Congresswoman Karen Bass (D-CA), local healthcare professionals, and local city officials held a telephone town hall on March 17 to address growing concerns about the coronavirus disease 2020 outbreak.
Dubbed COVID-19, it is respiratory illness that can spread from person to person. The virus that causes COVID-19 is a novel coronavirus that was first identified in Wuhan, China, according to the Centers for Disease Control (CDC).
The pandemic has caused worldwide catastrophe and unprecedented disruptions to U.S. corporations, schools, stores, small businesses and bars, restaurants, and more. L.A. County had 144 cases so far, according to L.A. County health officials.
“We’re on a journey together, as a nation that we’ve never been on before, and so to me, when you’re going to embark on un-chartered territory, it’s best that you be as informed as possible,” said Bass, as she began the meeting.
The telephone town hall meeting included Congresswoman Donna Shalala (D-FLA), Dr. Barbara Ferrer (director, L.A. County Department of Public Health), Dr. Elaine Batchlor (CEO, Martin Luther King, Jr. Community Hospital), and Marqueece Harris-Dawson (L.A. City Councilman, 8th District).
Shalala, highly sought after for her knowledge and experience as United States Secretary of Health and Human Services for the Clinton administration), according to Bass, detailed the national overview and what members of Congress is doing to address the crisis.
The outbreak is not contained internationally, but for in a couple of places, stated Shalala.
“We have almost 200,000 cases confirmed around the world, and the deaths are getting close to 8,000,” she stated.
As of March 18, the U.S. had 7,038 total cases and 97 deaths, according to the CDC. All 50 states, plus the District of Columbia, Puerto Rico, Guam, and the U.S. Virgin Islands, have reported cases of COVID-19, it reported. They included imported cases from travelers; cases among close contacts of a known case; and community-acquired cases where the source of the infection is unknown, the CDC further reported.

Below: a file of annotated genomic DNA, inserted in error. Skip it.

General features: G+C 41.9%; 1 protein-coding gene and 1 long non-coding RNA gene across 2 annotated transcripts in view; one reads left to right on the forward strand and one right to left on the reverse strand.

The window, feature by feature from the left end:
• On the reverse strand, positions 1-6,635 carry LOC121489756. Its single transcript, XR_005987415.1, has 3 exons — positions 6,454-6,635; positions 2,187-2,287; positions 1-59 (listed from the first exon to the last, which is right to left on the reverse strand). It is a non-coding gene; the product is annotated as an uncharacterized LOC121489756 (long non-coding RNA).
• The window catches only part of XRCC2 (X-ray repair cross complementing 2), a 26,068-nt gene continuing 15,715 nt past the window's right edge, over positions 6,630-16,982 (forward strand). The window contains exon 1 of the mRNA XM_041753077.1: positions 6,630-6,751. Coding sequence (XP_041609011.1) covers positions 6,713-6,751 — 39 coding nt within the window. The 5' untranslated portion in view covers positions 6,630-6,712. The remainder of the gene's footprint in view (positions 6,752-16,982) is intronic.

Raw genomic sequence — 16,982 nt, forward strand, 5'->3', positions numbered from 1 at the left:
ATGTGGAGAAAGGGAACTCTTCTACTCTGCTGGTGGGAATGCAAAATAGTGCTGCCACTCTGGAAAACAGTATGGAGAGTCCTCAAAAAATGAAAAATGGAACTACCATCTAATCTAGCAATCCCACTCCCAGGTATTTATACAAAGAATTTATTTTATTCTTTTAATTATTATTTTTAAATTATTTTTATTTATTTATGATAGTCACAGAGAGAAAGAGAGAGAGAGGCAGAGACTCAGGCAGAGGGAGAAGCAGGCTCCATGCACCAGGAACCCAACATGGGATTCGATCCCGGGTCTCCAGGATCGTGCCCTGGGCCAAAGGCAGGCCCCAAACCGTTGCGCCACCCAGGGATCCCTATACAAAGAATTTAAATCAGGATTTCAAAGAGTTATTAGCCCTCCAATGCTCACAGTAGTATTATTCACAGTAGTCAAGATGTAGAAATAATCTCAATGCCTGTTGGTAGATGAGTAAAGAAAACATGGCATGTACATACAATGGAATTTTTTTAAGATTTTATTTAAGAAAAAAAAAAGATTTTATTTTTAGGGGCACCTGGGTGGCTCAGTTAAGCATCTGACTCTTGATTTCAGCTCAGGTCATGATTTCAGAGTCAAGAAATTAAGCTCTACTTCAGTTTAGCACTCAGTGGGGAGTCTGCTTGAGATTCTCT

“Unfortunately, most of those deaths are people over 70, or people that had complex health problems,” said Shalala.
She pointed out three states with most of the cases so far: New York, Washington, and California. That may due to earlier testing in those states, said Shalala.
Congress has responded with two bills, focused on vaccines and tests kits, unemployment insurance, making testing free, and nutrition for the elderly as well as children, according to Shalala.
“We’re talking now about an economic stimulus plan, because the economy clearly has collapsed. I represent Miami, and you can imagine, the hotels, the cruise-liners, the airports, the airlines, thousands of people are losing their jobs in my community,” she stated.
Dr. Ferrer emphasized the importance of slowing down the spread of the virus, and the need for everyone to help.
L.A. County had 75 new cases in 48 hours, and anticipates a continued increase in the numbers, according to Ferrer. “I don’t think we’re all that different from other places, that are in the same place on the curve as L.A. County, which is this exponential growth ion the number of new cases we’re reporting,” said Ferrer.
She credits more testing in the county, in part. But still, there’s not nearly enough testing to manage demands from providers with patients that need to be tested and certainly not enough for the general public seeking their status, she said.